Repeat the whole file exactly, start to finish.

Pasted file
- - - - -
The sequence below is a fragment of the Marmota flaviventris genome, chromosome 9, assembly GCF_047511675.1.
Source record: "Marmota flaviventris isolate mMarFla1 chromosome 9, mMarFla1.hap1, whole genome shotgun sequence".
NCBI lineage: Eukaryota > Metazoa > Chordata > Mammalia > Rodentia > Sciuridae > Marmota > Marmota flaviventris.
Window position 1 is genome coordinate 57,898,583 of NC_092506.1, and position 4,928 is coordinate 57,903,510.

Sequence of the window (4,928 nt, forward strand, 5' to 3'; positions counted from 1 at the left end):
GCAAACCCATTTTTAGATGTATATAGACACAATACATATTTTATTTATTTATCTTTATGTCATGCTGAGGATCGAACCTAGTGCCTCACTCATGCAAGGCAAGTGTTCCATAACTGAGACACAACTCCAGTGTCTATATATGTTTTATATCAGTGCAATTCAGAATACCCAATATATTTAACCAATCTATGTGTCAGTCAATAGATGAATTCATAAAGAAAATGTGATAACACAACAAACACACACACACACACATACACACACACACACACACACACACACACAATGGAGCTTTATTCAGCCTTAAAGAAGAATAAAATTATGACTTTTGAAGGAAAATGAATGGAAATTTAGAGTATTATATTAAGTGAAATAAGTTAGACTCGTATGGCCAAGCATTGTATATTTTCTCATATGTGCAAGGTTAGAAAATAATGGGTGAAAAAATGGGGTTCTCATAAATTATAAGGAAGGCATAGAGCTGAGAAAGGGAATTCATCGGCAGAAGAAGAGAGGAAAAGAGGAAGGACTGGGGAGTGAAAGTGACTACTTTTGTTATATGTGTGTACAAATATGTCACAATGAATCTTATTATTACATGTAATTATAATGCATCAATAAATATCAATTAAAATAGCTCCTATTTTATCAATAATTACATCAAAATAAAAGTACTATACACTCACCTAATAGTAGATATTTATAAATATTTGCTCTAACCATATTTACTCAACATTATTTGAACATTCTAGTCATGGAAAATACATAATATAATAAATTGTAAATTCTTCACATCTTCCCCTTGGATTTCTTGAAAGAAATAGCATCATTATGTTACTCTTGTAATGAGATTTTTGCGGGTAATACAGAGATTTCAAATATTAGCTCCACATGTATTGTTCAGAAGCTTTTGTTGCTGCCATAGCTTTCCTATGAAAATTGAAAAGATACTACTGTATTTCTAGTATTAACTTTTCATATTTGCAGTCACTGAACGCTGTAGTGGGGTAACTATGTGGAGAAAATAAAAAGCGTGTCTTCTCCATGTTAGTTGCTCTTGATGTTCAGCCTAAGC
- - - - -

The sequence below is a fragment of the Marmota flaviventris genome, chromosome 9, assembly GCF_047511675.1.
Source record: "Marmota flaviventris isolate mMarFla1 chromosome 9, mMarFla1.hap1, whole genome shotgun sequence".
NCBI lineage: Eukaryota > Metazoa > Chordata > Mammalia > Rodentia > Sciuridae > Marmota > Marmota flaviventris.
Window position 1 is genome coordinate 57,898,583 of NC_092506.1, and position 4,928 is coordinate 57,903,510.

Sequence of the window (4,928 nt, forward strand, 5' to 3'; positions counted from 1 at the left end):
GCAAACCCATTTTTAGATGTATATAGACACAATACATATTTTATTTATTTATCTTTATGTCATGCTGAGGATCGAACCTAGTGCCTCACTCATGCAAGGCAAGTGTTCCATAACTGAGACACAACTCCAGTGTCTATATATGTTTTATATCAGTGCAATTCAGAATACCCAATATATTTAACCAATCTATGTGTCAGTCAATAGATGAATTCATAAAGAAAATGTGATAACACAACAAACACACACACACACACATACACACACACACACACACACACACACACAATGGAGCTTTATTCAGCCTTAAAGAAGAATAAAATTATGACTTTTGAAGGAAAATGAATGGAAATTTAGAGTATTATATTAAGTGAAATAAGTTAGACTCGTATGGCCAAGCATTGTATATTTTCTCATATGTGCAAGGTTAGAAAATAATGGGTGAAAAAATGGGGTTCTCATAAATTATAAGGAAGGCATAGAGCTGAGAAAGGGAATTCATCGGCAGAAGAAGAGAGGAAAAGAGGAAGGACTGGGGAGTGAAAGTGACTACTTTTGTTATATGTGTGTACAAATATGTCACAATGAATCTTATTATTACATGTAATTATAATGCATCAATAAATATCAATTAAAATAGCTCCTATTTTATCAATAATTACATCAAAATAAAAGTACTATACACTCACCTAATAGTAGATATTTATAAATATTTGCTCTAACCATATTTACTCAACATTATTTGAACATTCTAGTCATGGAAAATACATAATATAATAAATTGTAAATTCTTCACATCTTCCCCTTGGATTTCTTGAAAGAAATAGCATCATTATGTTACTCTTGTAATGAGATTTTTGCGGGTAATACAGAGATTTCAAATATTAGCTCCACATGTATTGTTCAGAAGCTTTTGTTGCTGCCATAGCTTTCCTATGAAAATTGAAAAGATACTACTGTATTTCTAGTATTAACTTTTCATATTTGCAGTCACTGAACGCTGTAGTGGGGTAACTATGTGGAGAAAATAAAAAGCGTGTCTTCTCCATGTTAGTTGCTCTTGATGTTCAGCCTAAGC